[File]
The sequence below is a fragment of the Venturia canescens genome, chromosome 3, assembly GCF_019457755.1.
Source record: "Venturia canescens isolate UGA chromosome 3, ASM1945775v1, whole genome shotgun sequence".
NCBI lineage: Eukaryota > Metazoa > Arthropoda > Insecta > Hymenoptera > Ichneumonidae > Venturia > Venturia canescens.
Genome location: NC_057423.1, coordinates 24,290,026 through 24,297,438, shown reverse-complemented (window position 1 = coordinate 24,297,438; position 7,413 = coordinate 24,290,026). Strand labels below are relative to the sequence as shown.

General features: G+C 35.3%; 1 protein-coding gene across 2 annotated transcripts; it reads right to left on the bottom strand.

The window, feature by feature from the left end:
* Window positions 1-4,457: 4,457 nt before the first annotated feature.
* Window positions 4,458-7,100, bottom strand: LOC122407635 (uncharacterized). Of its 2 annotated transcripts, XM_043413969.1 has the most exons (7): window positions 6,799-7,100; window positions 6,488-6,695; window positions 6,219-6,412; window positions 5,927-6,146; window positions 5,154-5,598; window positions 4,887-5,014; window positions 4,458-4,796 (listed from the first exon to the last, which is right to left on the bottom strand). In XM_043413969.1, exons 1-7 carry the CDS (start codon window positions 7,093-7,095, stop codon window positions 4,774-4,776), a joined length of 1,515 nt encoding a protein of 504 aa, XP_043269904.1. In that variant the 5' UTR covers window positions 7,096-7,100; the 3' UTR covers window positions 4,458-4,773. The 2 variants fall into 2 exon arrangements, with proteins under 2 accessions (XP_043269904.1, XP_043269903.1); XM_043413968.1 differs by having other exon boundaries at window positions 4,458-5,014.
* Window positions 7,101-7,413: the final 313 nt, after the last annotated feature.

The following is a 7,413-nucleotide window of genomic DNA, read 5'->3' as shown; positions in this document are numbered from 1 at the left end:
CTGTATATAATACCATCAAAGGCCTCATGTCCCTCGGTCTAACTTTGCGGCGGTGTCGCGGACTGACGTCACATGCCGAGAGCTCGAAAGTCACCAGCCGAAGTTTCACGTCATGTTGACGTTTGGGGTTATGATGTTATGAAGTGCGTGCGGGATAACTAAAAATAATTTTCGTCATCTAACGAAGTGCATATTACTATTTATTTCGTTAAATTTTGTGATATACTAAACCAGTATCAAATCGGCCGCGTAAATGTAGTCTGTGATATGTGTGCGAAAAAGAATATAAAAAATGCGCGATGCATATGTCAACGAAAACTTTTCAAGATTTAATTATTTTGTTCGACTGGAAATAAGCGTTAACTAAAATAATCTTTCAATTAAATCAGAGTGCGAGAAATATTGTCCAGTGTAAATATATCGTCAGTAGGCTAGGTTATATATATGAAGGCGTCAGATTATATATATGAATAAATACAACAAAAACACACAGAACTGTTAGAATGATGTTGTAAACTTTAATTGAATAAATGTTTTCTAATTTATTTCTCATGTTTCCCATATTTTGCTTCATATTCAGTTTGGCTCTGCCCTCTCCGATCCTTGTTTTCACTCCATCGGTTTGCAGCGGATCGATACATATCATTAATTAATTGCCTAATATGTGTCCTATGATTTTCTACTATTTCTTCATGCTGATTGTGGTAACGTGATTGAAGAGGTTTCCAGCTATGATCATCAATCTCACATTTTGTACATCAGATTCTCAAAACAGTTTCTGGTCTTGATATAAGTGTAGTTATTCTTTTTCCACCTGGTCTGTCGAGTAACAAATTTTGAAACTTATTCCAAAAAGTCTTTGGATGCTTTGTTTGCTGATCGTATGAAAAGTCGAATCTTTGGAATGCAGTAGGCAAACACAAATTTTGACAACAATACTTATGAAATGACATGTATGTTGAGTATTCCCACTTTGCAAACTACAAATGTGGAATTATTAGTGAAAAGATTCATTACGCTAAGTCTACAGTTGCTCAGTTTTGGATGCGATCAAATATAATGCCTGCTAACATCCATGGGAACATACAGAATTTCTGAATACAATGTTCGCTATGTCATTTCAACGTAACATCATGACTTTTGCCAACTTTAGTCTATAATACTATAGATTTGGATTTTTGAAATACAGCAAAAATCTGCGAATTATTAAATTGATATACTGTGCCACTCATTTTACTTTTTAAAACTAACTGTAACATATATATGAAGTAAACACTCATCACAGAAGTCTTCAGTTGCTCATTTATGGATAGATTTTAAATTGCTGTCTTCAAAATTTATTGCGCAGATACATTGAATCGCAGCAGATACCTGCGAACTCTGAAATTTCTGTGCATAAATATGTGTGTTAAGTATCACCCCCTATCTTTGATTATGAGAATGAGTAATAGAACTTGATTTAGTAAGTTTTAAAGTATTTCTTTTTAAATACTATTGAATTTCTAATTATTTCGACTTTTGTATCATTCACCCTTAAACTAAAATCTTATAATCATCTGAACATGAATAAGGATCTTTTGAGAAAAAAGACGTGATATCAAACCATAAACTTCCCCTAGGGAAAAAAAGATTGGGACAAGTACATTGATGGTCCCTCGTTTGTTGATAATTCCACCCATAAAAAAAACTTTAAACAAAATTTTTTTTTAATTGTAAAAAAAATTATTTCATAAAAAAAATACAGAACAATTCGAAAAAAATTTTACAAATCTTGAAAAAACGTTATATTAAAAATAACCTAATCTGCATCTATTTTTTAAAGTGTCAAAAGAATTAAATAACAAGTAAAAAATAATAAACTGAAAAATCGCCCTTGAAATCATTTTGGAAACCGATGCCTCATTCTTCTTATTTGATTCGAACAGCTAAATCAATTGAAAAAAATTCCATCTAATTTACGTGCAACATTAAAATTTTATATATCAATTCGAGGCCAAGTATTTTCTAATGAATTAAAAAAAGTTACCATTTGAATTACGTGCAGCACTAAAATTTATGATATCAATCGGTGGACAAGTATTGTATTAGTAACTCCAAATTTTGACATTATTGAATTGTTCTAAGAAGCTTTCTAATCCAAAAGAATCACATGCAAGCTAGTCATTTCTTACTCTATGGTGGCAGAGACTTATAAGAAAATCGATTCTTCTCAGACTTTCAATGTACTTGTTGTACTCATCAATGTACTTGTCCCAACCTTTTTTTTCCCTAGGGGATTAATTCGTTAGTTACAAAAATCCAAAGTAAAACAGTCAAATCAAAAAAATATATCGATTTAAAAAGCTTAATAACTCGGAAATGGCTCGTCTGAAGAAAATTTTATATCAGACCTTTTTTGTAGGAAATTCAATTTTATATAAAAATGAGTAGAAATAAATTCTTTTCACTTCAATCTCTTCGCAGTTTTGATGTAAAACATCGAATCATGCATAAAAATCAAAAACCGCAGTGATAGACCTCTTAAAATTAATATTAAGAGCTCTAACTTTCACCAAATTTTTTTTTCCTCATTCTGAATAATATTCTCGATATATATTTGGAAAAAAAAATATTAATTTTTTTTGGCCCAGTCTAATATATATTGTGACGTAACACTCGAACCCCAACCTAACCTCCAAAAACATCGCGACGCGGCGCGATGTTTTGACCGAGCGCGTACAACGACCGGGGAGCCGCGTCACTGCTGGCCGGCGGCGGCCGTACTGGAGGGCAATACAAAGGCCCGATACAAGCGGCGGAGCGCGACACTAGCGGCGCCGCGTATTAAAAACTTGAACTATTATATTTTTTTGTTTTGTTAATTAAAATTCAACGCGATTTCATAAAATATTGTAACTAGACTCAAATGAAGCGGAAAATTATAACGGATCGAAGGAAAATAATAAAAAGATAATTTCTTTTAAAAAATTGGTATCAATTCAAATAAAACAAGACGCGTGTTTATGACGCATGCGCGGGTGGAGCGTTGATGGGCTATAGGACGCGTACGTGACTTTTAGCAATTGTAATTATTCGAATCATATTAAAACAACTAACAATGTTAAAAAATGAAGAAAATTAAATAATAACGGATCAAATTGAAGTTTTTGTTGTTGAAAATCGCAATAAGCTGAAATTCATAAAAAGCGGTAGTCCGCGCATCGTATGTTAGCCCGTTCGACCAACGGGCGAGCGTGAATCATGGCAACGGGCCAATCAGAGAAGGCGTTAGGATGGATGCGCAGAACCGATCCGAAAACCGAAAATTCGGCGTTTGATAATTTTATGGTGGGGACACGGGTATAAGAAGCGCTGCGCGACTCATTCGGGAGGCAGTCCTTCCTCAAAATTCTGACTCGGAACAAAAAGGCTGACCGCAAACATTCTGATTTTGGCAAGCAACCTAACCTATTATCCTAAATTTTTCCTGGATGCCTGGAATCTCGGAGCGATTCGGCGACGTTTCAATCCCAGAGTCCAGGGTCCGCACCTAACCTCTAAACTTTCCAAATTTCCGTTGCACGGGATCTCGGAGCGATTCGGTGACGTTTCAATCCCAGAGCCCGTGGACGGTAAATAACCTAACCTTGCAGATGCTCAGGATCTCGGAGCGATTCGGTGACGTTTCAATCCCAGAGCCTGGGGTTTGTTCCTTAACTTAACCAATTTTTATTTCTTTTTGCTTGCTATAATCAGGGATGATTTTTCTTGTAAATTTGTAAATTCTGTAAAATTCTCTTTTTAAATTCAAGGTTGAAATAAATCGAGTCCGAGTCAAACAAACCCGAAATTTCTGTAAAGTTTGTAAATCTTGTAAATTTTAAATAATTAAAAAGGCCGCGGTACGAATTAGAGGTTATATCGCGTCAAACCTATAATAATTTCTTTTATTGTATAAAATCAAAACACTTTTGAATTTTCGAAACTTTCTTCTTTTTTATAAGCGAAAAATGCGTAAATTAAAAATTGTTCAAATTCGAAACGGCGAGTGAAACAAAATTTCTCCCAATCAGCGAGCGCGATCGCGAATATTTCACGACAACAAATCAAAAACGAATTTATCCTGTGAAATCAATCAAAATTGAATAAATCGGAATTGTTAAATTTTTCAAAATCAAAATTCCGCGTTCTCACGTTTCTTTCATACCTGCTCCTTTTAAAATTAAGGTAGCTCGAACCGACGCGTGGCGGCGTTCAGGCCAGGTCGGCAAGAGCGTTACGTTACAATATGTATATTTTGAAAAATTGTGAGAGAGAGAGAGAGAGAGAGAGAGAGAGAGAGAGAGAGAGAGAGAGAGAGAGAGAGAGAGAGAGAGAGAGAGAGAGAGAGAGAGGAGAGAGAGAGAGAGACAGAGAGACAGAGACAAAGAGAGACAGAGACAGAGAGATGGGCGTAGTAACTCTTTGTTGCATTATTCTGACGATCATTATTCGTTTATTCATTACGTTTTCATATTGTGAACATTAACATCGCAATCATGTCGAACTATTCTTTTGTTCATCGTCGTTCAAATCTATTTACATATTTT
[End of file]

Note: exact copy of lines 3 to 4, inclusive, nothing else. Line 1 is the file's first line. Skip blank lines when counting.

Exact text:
NCBI lineage: Eukaryota > Metazoa > Arthropoda > Insecta > Hymenoptera > Ichneumonidae > Venturia > Venturia canescens.
Genome location: NC_057423.1, coordinates 24,290,026 through 24,297,438, shown reverse-complemented (window position 1 = coordinate 24,297,438; position 7,413 = coordinate 24,290,026). Strand labels below are relative to the sequence as shown.